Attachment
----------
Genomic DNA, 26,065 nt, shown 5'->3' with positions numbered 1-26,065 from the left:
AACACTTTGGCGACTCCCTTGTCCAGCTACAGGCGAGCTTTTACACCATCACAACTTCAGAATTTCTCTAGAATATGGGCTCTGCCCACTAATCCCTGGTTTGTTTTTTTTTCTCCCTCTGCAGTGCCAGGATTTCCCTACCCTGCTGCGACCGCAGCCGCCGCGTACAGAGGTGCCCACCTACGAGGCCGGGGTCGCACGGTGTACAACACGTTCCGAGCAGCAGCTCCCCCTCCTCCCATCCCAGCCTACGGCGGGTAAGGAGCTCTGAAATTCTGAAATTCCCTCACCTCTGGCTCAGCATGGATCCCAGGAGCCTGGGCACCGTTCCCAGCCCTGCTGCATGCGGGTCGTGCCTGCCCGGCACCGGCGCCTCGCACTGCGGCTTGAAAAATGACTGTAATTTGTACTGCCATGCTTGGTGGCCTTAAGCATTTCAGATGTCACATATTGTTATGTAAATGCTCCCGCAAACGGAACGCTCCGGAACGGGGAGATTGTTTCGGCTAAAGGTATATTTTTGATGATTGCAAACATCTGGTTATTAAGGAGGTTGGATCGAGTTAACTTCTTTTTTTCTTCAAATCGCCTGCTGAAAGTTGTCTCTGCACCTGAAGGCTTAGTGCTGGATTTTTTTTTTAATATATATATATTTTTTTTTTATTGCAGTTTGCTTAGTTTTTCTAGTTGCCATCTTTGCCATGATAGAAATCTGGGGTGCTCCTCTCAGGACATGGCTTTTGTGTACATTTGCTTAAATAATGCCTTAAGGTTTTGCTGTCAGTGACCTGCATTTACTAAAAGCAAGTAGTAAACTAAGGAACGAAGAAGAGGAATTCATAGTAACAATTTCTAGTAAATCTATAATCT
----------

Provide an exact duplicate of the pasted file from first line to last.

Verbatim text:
Genomic DNA, 26,065 nt, shown 5'->3' with positions numbered 1-26,065 from the left:
AACACTTTGGCGACTCCCTTGTCCAGCTACAGGCGAGCTTTTACACCATCACAACTTCAGAATTTCTCTAGAATATGGGCTCTGCCCACTAATCCCTGGTTTGTTTTTTTTTCTCCCTCTGCAGTGCCAGGATTTCCCTACCCTGCTGCGACCGCAGCCGCCGCGTACAGAGGTGCCCACCTACGAGGCCGGGGTCGCACGGTGTACAACACGTTCCGAGCAGCAGCTCCCCCTCCTCCCATCCCAGCCTACGGCGGGTAAGGAGCTCTGAAATTCTGAAATTCCCTCACCTCTGGCTCAGCATGGATCCCAGGAGCCTGGGCACCGTTCCCAGCCCTGCTGCATGCGGGTCGTGCCTGCCCGGCACCGGCGCCTCGCACTGCGGCTTGAAAAATGACTGTAATTTGTACTGCCATGCTTGGTGGCCTTAAGCATTTCAGATGTCACATATTGTTATGTAAATGCTCCCGCAAACGGAACGCTCCGGAACGGGGAGATTGTTTCGGCTAAAGGTATATTTTTGATGATTGCAAACATCTGGTTATTAAGGAGGTTGGATCGAGTTAACTTCTTTTTTTCTTCAAATCGCCTGCTGAAAGTTGTCTCTGCACCTGAAGGCTTAGTGCTGGATTTTTTTTTTAATATATATATATTTTTTTTTTATTGCAGTTTGCTTAGTTTTTCTAGTTGCCATCTTTGCCATGATAGAAATCTGGGGTGCTCCTCTCAGGACATGGCTTTTGTGTACATTTGCTTAAATAATGCCTTAAGGTTTTGCTGTCAGTGACCTGCATTTACTAAAAGCAAGTAGTAAACTAAGGAACGAAGAAGAGGAATTCATAGTAACAATTTCTAGTAAATCTATAATCT